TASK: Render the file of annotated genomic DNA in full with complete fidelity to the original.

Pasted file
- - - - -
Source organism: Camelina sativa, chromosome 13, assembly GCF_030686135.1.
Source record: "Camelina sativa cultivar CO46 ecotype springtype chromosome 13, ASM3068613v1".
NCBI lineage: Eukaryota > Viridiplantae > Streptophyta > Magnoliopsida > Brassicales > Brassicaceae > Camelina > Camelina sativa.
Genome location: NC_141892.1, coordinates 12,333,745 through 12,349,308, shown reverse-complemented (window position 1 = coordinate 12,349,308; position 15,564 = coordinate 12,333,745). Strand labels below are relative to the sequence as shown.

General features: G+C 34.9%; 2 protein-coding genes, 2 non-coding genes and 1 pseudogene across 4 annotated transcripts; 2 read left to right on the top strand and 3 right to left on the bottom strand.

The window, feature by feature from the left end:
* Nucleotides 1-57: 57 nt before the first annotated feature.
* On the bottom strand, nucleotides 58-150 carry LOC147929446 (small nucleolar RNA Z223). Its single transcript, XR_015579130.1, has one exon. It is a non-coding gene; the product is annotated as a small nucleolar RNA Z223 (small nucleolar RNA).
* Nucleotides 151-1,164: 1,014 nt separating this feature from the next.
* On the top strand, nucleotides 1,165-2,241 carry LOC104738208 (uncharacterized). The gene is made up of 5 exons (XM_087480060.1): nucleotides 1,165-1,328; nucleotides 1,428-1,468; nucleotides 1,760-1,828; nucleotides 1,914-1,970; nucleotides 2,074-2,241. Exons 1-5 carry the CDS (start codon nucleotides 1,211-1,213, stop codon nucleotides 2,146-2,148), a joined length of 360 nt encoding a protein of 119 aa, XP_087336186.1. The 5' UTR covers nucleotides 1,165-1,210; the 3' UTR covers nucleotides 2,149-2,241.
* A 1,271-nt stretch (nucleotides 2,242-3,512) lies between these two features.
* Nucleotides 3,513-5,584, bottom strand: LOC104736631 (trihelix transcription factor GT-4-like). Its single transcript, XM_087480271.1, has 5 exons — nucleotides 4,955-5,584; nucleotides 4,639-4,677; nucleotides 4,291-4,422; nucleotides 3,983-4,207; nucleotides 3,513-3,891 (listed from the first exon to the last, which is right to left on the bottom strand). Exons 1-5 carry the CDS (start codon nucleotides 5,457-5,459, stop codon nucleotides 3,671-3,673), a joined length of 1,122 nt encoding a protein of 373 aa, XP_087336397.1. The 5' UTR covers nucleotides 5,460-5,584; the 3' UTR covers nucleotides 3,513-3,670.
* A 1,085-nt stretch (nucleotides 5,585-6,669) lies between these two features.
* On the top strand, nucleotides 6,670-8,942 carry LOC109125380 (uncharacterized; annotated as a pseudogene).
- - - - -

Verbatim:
Source organism: Camelina sativa, chromosome 13, assembly GCF_030686135.1.
Source record: "Camelina sativa cultivar CO46 ecotype springtype chromosome 13, ASM3068613v1".
NCBI lineage: Eukaryota > Viridiplantae > Streptophyta > Magnoliopsida > Brassicales > Brassicaceae > Camelina > Camelina sativa.
Genome location: NC_141892.1, coordinates 12,333,745 through 12,349,308, shown reverse-complemented (window position 1 = coordinate 12,349,308; position 15,564 = coordinate 12,333,745). Strand labels below are relative to the sequence as shown.

General features: G+C 34.9%; 2 protein-coding genes, 2 non-coding genes and 1 pseudogene across 4 annotated transcripts; 2 read left to right on the top strand and 3 right to left on the bottom strand.

The window, feature by feature from the left end:
* Nucleotides 1-57: 57 nt before the first annotated feature.
* On the bottom strand, nucleotides 58-150 carry LOC147929446 (small nucleolar RNA Z223). Its single transcript, XR_015579130.1, has one exon. It is a non-coding gene; the product is annotated as a small nucleolar RNA Z223 (small nucleolar RNA).
* Nucleotides 151-1,164: 1,014 nt separating this feature from the next.
* On the top strand, nucleotides 1,165-2,241 carry LOC104738208 (uncharacterized). The gene is made up of 5 exons (XM_087480060.1): nucleotides 1,165-1,328; nucleotides 1,428-1,468; nucleotides 1,760-1,828; nucleotides 1,914-1,970; nucleotides 2,074-2,241. Exons 1-5 carry the CDS (start codon nucleotides 1,211-1,213, stop codon nucleotides 2,146-2,148), a joined length of 360 nt encoding a protein of 119 aa, XP_087336186.1. The 5' UTR covers nucleotides 1,165-1,210; the 3' UTR covers nucleotides 2,149-2,241.
* A 1,271-nt stretch (nucleotides 2,242-3,512) lies between these two features.
* Nucleotides 3,513-5,584, bottom strand: LOC104736631 (trihelix transcription factor GT-4-like). Its single transcript, XM_087480271.1, has 5 exons — nucleotides 4,955-5,584; nucleotides 4,639-4,677; nucleotides 4,291-4,422; nucleotides 3,983-4,207; nucleotides 3,513-3,891 (listed from the first exon to the last, which is right to left on the bottom strand). Exons 1-5 carry the CDS (start codon nucleotides 5,457-5,459, stop codon nucleotides 3,671-3,673), a joined length of 1,122 nt encoding a protein of 373 aa, XP_087336397.1. The 5' UTR covers nucleotides 5,460-5,584; the 3' UTR covers nucleotides 3,513-3,670.
* A 1,085-nt stretch (nucleotides 5,585-6,669) lies between these two features.
* On the top strand, nucleotides 6,670-8,942 carry LOC109125380 (uncharacterized; annotated as a pseudogene).